“Anyway, one night I was watching some stuff on the internet I probably shouldn’t have been watching, if you catch my drift. I’d had a big day rounding up fertiliser for the gang’s latest attempts to stockpile ammonium, and so I forgot to close the inappropriate tabs before falling asleep. Next day, I had my singing lesson. My teacher asked if she could look up a song that she wanted to show me, as she’d forgotten her phone. Happily oblivious to my oncoming reckoning, I unlocked my phone and handed it to her.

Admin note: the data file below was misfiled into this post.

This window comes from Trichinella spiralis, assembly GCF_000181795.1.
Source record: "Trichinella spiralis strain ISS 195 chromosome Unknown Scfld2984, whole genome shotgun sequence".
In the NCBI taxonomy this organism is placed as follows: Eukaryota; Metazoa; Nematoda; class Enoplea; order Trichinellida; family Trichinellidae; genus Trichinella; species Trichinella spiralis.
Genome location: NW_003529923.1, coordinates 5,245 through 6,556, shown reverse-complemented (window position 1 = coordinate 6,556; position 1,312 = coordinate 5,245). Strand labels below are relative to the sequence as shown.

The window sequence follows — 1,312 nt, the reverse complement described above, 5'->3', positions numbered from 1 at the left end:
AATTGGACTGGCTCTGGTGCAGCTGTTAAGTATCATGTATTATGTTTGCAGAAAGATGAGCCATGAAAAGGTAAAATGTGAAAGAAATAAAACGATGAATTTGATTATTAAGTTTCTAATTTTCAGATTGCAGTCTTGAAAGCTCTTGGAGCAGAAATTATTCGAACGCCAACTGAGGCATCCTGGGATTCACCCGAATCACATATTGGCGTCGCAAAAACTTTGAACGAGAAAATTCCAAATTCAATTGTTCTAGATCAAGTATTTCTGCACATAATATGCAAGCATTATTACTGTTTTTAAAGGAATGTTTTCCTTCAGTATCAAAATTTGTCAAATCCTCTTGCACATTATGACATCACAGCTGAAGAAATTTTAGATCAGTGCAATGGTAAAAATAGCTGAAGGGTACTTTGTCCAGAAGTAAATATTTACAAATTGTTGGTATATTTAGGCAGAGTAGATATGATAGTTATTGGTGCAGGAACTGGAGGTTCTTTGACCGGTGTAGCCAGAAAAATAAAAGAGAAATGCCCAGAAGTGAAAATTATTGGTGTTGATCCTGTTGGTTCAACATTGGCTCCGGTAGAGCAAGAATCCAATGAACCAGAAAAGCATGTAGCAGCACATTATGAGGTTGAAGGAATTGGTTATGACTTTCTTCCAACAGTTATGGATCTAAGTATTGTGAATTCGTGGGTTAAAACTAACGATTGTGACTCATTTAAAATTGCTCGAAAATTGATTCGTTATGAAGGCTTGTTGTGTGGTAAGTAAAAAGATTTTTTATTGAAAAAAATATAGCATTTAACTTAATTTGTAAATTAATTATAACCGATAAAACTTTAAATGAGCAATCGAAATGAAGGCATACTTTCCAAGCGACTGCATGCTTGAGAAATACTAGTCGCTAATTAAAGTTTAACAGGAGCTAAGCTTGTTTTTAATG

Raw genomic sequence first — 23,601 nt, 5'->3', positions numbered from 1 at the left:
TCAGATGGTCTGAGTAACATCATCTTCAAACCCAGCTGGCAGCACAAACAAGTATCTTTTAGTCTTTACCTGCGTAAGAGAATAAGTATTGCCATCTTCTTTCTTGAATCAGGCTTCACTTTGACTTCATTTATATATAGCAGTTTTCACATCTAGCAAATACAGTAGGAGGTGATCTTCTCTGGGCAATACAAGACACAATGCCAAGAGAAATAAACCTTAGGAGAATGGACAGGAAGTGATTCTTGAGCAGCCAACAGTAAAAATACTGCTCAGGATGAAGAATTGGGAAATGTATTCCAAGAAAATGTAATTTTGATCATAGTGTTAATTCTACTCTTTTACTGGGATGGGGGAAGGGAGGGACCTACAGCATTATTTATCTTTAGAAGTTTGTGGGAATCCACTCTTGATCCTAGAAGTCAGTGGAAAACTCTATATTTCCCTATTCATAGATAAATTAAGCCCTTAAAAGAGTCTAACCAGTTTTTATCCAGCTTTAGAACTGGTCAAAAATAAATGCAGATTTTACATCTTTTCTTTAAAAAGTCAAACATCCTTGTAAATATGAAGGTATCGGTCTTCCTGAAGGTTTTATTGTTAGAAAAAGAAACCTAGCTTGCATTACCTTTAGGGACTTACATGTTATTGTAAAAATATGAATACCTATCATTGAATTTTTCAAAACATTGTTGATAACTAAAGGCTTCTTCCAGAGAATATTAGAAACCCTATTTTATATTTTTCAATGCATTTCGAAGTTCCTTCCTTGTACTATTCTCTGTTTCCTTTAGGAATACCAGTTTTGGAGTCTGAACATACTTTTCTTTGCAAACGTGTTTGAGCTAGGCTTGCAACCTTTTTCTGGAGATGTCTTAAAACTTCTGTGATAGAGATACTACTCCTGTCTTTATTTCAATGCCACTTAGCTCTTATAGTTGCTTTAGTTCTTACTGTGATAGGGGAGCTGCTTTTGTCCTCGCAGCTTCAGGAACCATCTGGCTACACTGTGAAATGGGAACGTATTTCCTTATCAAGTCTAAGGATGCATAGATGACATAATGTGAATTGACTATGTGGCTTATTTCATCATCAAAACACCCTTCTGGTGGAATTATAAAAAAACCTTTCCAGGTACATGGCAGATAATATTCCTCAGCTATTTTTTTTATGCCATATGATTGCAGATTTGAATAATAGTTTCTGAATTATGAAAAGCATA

“I’ll never forget that contorted look on her face. Man, she handed my phone back to me like it had been dropped in a sewer. Obviously, she’d seen the tabs I’d left open from the night before. I was so embarrassed that I said to myself, right, something’s got to change.”

And change it did. Lachlan quit the gang, stopped drinking and smoking, and gave up the hardcore drugs. “I dropped my heroin habit straight away,” he said proudly. “But it did take me a bit longer to get off the softer, recreational stuff.” He sold his xBox and started meditating. He was going to start a reading habit but realised that his literacy levels would have been put to shame by a dyslexic toddler with a learning disability. He began a reading program intended for kids in pre-school, and worked his way up from there. “I really did have to start at the bottom of the ladder,” he sighed.